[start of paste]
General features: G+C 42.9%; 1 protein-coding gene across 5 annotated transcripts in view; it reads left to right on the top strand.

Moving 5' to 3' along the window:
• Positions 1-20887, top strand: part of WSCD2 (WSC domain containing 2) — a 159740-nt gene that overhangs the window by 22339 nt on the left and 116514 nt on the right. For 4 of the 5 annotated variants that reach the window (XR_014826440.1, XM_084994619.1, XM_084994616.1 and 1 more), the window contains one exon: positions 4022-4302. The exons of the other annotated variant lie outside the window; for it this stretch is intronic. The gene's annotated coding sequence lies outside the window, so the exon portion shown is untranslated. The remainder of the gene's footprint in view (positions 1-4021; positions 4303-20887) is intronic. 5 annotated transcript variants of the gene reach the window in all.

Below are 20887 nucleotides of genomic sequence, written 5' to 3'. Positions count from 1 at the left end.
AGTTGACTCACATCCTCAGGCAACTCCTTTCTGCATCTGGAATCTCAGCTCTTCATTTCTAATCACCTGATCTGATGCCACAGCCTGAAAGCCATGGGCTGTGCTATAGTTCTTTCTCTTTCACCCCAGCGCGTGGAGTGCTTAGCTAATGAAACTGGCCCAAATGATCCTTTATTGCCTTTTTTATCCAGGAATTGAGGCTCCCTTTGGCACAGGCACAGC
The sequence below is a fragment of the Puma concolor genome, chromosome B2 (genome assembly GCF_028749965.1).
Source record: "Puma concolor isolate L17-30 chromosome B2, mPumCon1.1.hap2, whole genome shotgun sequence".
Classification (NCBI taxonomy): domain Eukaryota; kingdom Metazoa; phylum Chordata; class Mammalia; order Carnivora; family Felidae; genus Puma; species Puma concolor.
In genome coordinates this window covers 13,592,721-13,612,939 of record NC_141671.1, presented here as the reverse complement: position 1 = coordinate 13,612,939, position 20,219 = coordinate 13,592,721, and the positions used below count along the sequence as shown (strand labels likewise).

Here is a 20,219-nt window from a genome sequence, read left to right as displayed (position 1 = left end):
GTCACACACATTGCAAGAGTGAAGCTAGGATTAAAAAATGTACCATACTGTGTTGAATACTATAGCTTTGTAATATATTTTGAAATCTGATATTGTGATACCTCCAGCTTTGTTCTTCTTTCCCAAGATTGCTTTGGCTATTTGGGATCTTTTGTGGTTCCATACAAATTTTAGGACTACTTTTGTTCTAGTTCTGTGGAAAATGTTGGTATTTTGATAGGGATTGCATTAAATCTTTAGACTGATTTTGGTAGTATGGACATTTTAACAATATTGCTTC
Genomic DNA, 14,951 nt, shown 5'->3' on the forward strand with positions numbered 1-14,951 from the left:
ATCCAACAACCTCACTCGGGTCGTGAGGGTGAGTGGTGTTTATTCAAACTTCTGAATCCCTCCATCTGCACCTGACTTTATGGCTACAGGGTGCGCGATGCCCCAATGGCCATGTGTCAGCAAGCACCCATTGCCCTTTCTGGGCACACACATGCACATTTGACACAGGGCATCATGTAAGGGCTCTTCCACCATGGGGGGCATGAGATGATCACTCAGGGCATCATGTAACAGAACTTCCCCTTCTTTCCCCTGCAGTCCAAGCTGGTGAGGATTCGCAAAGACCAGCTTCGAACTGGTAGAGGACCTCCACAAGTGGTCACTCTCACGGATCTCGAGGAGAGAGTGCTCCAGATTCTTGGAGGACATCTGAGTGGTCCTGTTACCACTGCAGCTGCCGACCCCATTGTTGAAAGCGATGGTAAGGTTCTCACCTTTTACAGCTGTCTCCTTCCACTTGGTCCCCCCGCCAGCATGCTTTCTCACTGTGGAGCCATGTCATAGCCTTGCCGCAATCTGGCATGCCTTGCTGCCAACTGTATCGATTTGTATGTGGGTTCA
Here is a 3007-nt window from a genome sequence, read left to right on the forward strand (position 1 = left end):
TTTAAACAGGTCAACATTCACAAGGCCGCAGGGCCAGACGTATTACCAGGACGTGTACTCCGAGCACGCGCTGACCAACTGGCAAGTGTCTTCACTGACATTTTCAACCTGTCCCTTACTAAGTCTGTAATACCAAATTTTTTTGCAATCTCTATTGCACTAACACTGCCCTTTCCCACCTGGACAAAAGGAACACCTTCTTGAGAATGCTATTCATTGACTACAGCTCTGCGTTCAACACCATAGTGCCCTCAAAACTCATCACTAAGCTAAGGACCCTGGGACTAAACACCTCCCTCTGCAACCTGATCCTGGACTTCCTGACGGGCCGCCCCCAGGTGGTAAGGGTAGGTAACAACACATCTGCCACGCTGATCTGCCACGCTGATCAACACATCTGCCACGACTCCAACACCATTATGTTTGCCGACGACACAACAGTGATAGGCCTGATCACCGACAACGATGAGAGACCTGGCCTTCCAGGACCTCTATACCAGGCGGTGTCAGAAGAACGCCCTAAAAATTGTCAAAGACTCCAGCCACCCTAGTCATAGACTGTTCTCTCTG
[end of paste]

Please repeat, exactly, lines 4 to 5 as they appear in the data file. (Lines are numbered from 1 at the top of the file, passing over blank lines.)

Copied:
Below are 20887 nucleotides of genomic sequence, written 5' to 3'. Positions count from 1 at the left end.
AGTTGACTCACATCCTCAGGCAACTCCTTTCTGCATCTGGAATCTCAGCTCTTCATTTCTAATCACCTGATCTGATGCCACAGCCTGAAAGCCATGGGCTGTGCTATAGTTCTTTCTCTTTCACCCCAGCGCGTGGAGTGCTTAGCTAATGAAACTGGCCCAAATGATCCTTTATTGCCTTTTTTATCCAGGAATTGAGGCTCCCTTTGGCACAGGCACAGC